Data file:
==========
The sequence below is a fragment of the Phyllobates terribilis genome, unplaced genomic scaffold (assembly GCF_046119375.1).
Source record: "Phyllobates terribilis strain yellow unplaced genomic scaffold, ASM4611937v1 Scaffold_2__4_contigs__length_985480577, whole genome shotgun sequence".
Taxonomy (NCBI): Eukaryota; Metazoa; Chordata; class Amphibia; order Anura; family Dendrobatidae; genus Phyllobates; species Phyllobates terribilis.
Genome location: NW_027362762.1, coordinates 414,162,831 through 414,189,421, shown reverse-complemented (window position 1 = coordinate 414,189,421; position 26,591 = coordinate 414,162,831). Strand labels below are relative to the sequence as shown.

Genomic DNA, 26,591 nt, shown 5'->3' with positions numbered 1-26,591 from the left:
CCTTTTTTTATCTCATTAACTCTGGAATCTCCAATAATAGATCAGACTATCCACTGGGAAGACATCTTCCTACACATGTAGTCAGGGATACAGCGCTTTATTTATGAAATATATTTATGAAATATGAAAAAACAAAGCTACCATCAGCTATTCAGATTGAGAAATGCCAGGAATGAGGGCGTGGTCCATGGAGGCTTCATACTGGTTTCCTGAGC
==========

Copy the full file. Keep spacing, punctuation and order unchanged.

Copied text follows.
The sequence below is a fragment of the Phyllobates terribilis genome, unplaced genomic scaffold (assembly GCF_046119375.1).
Source record: "Phyllobates terribilis strain yellow unplaced genomic scaffold, ASM4611937v1 Scaffold_2__4_contigs__length_985480577, whole genome shotgun sequence".
Taxonomy (NCBI): Eukaryota; Metazoa; Chordata; class Amphibia; order Anura; family Dendrobatidae; genus Phyllobates; species Phyllobates terribilis.
Genome location: NW_027362762.1, coordinates 414,162,831 through 414,189,421, shown reverse-complemented (window position 1 = coordinate 414,189,421; position 26,591 = coordinate 414,162,831). Strand labels below are relative to the sequence as shown.

Genomic DNA, 26,591 nt, shown 5'->3' with positions numbered 1-26,591 from the left:
CCTTTTTTTATCTCATTAACTCTGGAATCTCCAATAATAGATCAGACTATCCACTGGGAAGACATCTTCCTACACATGTAGTCAGGGATACAGCGCTTTATTTATGAAATATATTTATGAAATATGAAAAAACAAAGCTACCATCAGCTATTCAGATTGAGAAATGCCAGGAATGAGGGCGTGGTCCATGGAGGCTTCATACTGGTTTCCTGAGC